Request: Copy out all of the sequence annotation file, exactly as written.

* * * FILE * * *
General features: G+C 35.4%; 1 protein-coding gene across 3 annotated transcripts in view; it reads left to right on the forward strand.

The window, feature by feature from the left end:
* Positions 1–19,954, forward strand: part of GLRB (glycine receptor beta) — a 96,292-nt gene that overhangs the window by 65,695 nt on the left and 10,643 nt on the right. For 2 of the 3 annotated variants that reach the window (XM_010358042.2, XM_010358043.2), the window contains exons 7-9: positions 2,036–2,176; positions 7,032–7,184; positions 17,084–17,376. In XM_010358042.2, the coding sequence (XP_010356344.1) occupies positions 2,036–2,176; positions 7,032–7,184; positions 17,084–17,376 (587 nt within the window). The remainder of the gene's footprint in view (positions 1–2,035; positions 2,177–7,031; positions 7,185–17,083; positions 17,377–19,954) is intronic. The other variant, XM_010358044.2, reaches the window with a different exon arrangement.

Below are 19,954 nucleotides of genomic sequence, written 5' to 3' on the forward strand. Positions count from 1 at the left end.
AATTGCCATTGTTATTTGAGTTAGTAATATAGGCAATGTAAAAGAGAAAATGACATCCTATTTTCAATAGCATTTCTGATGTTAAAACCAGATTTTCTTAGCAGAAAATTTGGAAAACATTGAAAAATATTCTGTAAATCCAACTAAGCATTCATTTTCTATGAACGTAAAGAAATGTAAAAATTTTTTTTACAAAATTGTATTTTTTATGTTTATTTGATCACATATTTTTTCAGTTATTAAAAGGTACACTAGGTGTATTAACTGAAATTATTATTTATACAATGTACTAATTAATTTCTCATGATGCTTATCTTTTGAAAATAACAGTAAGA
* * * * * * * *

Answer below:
General features: G+C 35.4%; 1 protein-coding gene across 3 annotated transcripts in view; it reads left to right on the forward strand.

The window, feature by feature from the left end:
* Positions 1–19,954, forward strand: part of GLRB (glycine receptor beta) — a 96,292-nt gene that overhangs the window by 65,695 nt on the left and 10,643 nt on the right. For 2 of the 3 annotated variants that reach the window (XM_010358042.2, XM_010358043.2), the window contains exons 7-9: positions 2,036–2,176; positions 7,032–7,184; positions 17,084–17,376. In XM_010358042.2, the coding sequence (XP_010356344.1) occupies positions 2,036–2,176; positions 7,032–7,184; positions 17,084–17,376 (587 nt within the window). The remainder of the gene's footprint in view (positions 1–2,035; positions 2,177–7,031; positions 7,185–17,083; positions 17,377–19,954) is intronic. The other variant, XM_010358044.2, reaches the window with a different exon arrangement.

Below are 19,954 nucleotides of genomic sequence, written 5' to 3' on the forward strand. Positions count from 1 at the left end.
AATTGCCATTGTTATTTGAGTTAGTAATATAGGCAATGTAAAAGAGAAAATGACATCCTATTTTCAATAGCATTTCTGATGTTAAAACCAGATTTTCTTAGCAGAAAATTTGGAAAACATTGAAAAATATTCTGTAAATCCAACTAAGCATTCATTTTCTATGAACGTAAAGAAATGTAAAAATTTTTTTTACAAAATTGTATTTTTTATGTTTATTTGATCACATATTTTTTCAGTTATTAAAAGGTACACTAGGTGTATTAACTGAAATTATTATTTATACAATGTACTAATTAATTTCTCATGATGCTTATCTTTTGAAAATAACAGTAAGA